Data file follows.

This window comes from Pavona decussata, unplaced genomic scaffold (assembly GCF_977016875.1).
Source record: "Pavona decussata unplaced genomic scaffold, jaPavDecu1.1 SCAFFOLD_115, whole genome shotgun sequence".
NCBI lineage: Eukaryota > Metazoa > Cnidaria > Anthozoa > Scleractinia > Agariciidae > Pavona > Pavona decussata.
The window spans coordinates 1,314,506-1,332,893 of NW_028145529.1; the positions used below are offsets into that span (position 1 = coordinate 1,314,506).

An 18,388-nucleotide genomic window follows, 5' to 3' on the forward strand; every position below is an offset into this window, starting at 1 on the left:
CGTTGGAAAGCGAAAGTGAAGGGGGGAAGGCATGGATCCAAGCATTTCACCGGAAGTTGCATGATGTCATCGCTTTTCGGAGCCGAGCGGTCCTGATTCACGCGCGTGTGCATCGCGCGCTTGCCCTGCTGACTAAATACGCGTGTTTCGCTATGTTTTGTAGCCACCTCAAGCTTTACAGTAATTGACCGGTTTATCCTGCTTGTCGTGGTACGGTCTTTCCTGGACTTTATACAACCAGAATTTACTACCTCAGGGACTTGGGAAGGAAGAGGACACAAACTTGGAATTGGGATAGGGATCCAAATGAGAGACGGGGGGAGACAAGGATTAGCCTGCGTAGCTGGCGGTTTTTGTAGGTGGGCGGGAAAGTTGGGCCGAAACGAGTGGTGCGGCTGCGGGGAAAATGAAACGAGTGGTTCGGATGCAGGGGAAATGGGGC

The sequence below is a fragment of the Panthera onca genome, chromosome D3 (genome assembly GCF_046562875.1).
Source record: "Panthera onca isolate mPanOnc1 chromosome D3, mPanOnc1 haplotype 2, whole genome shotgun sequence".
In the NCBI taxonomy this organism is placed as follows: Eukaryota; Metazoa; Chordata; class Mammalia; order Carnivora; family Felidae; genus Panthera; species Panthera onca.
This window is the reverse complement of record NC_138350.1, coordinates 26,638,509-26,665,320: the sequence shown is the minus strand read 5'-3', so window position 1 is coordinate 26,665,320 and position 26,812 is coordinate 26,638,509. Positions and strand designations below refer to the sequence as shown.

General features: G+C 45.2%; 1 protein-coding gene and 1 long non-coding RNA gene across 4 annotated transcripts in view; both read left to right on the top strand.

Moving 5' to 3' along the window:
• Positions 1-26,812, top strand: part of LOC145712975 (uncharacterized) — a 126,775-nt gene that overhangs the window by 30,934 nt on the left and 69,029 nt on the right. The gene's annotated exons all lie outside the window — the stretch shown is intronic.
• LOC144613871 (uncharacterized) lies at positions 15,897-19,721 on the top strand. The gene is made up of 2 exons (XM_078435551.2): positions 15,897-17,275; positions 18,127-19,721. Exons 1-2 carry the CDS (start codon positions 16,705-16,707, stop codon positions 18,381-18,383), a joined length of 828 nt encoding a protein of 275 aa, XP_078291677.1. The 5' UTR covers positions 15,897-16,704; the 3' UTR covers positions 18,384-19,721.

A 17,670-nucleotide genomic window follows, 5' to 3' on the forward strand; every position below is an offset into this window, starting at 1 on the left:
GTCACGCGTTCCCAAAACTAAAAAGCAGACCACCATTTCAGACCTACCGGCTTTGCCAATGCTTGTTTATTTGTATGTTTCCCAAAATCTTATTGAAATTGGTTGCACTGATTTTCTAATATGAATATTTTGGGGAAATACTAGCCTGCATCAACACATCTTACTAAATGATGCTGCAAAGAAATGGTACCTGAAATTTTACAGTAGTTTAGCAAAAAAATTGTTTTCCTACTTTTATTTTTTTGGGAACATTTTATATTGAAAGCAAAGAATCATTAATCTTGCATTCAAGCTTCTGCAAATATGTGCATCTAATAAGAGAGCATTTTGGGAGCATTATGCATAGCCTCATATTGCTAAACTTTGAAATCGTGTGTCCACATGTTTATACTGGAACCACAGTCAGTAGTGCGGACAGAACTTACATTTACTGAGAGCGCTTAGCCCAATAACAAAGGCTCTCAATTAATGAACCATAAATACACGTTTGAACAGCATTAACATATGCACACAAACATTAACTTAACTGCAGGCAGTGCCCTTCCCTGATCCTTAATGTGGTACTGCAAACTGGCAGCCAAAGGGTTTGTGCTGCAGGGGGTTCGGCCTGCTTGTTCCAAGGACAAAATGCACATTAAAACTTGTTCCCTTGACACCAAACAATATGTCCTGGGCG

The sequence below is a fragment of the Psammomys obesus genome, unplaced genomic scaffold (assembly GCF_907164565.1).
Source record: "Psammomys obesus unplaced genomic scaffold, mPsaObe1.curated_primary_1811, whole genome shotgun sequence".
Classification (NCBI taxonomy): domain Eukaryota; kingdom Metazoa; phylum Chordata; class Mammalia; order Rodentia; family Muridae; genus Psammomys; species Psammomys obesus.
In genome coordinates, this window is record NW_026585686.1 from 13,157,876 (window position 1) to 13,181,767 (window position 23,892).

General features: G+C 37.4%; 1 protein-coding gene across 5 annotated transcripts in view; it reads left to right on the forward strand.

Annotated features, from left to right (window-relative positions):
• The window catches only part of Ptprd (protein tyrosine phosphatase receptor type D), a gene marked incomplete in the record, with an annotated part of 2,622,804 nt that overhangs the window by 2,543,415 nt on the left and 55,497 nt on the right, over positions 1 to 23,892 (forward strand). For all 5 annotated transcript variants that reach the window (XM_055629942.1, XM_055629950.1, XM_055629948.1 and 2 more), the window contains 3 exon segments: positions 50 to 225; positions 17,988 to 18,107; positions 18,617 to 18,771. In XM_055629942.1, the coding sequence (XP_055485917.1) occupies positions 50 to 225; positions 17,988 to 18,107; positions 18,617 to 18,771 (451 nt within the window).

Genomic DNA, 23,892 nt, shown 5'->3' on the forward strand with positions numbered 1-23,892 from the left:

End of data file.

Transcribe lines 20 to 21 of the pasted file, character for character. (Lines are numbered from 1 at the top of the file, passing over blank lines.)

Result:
In genome coordinates, this window is record NW_026585686.1 from 13,157,876 (window position 1) to 13,181,767 (window position 23,892).

General features: G+C 37.4%; 1 protein-coding gene across 5 annotated transcripts in view; it reads left to right on the forward strand.